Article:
Luxury items in the Georgian period were sold by toyshops. In the 17th and 18th centuries, a ‘toy’ meant a small and desirable luxury item for adults. Usually it had a function, such as a small gold box to hold stuff or a travelling necessaire. Some did sell toys for children. More and more, though, toyshops were being to stock luxury items that were non-functional, like diamond rings and other gemstones jewellery.
One toyshop in Bath was operated from 1730 until 1747 by Paul Bertrand and his wife Mary. Paul had been a goldsmith before opening the shop. His business cards stated he was a ‘Toyman’. Bernard’s shop was located in the middle of Bath’s shopping strip, in Terrace Walk, close to the two assembly rooms and the Pump Room.
In the early 18th century, Bath was a fashionable place to visit, socialise and to shop. The Bath season was in September and October, before the start of the London season, which ran from November to May. A second but less popular season in Bath ran from March to April. In the early 1740s, 17 weekly coaches ran from London to Bath, increasing to 23 in 1747. Once in Bath, the visitors visited the baths, drank the waters, gambled, danced, shopped, attended plays, attended fights, rode, and promenaded.
So what did a toyshop sell? They sold etuis, rings with diamonds, sapphires, garnets and other precious and ornamental stones, painted fans, shoe and britches buckles, hair pieces, playing cars, silver pencils, porcelain figures, snuff boxes, chatelaines and their attachments, gold and silver plate, seals, sleeve buttons, watches and clocks, gold toothpicks, silver spirit flasks, rattles, miniatures, candlesticks, diamond rings, smelling salts, chains, ivory counters, canes and walking sticks, travelling case, pocket books, toothpick cases, silver corkscrews, and Indian ink. The Bath toyshop sold a lot of items associated with travelling, particularly silver flasks, carriage clocks, cased toiletries, portable writing desks and inkwells with secure lids.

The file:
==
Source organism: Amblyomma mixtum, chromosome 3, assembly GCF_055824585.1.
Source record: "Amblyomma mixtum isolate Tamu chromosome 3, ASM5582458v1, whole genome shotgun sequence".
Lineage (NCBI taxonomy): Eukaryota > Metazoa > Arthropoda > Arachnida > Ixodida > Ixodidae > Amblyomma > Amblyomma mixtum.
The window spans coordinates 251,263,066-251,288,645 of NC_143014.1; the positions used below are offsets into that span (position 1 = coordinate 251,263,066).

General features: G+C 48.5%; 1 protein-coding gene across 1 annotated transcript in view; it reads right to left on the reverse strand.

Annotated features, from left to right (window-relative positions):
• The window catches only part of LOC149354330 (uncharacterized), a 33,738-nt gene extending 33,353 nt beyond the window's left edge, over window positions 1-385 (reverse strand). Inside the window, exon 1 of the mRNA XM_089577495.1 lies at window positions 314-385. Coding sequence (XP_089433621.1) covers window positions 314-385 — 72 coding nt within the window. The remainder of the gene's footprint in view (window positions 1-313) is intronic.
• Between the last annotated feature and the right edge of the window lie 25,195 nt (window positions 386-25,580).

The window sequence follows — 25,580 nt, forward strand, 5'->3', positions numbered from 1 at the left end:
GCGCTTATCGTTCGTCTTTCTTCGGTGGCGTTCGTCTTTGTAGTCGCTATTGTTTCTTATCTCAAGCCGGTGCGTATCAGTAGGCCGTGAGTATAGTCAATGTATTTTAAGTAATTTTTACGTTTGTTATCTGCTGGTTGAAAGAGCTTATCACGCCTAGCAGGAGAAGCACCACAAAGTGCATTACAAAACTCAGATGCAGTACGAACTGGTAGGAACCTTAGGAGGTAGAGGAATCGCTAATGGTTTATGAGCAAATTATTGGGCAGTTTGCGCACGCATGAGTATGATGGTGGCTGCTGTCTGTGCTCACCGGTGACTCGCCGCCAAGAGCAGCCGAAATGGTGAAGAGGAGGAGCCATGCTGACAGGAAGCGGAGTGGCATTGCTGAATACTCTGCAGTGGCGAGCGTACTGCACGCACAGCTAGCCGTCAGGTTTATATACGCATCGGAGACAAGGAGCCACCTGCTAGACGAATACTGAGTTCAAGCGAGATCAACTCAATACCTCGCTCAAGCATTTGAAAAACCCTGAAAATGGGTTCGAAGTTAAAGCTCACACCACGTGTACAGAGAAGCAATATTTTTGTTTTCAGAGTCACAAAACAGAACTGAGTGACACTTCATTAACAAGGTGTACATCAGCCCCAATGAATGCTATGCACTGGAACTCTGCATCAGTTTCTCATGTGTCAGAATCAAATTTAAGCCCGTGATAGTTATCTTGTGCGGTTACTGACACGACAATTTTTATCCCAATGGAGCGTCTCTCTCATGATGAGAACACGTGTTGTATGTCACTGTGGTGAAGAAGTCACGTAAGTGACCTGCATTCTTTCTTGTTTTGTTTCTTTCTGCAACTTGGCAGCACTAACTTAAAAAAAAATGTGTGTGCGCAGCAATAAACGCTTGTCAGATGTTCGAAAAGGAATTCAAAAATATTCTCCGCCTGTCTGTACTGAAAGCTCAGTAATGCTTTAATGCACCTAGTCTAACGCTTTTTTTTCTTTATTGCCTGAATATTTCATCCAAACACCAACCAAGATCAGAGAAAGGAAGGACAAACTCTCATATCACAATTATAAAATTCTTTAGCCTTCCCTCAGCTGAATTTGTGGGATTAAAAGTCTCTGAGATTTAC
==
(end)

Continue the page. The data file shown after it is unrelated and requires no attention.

While the Toyshops sold items of gold and silver, they also sold items made of imitation gold, like pinchbeck. Pinchbeck was invented by an Englishman named Christopher Pinchbeck. He was also a Toyman. His creation was an alloy of approximately 87% copper and 13% zinc and resulted in a very good imitation of gold. It was durable, long lasting and didn’t tarnish. In Bath, a number of items sold were made from ‘Bath metal’ which was an alloy consisting of four and a half ounces of zinc per pound of copper.
Vanessa Brett published a fascinating account of ‘Bernard’s Toyshop in Bath: Luxury Retailing 1685-1765’ which contains details of Bernard’s bank account, listing what the shop sold, as well as copies of receipts showing who purchased the goods.